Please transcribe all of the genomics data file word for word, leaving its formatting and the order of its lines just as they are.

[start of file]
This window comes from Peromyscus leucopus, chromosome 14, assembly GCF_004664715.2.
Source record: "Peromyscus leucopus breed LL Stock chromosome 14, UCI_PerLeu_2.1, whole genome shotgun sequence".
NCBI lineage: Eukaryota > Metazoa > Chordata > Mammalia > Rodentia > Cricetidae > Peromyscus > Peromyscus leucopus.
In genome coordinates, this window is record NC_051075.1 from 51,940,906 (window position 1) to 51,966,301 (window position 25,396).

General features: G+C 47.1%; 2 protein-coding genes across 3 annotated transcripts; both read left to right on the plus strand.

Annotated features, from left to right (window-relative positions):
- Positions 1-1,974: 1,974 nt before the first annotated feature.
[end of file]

This window comes from Peromyscus leucopus, chromosome 14, assembly GCF_004664715.2.
Source record: "Peromyscus leucopus breed LL Stock chromosome 14, UCI_PerLeu_2.1, whole genome shotgun sequence".
NCBI lineage: Eukaryota > Metazoa > Chordata > Mammalia > Rodentia > Cricetidae > Peromyscus > Peromyscus leucopus.
In genome coordinates, this window is record NC_051075.1 from 51,940,906 (window position 1) to 51,966,301 (window position 25,396).

General features: G+C 47.1%; 2 protein-coding genes across 3 annotated transcripts; both read left to right on the plus strand.

Annotated features, from left to right (window-relative positions):
- Positions 1-1,974: 1,974 nt before the first annotated feature.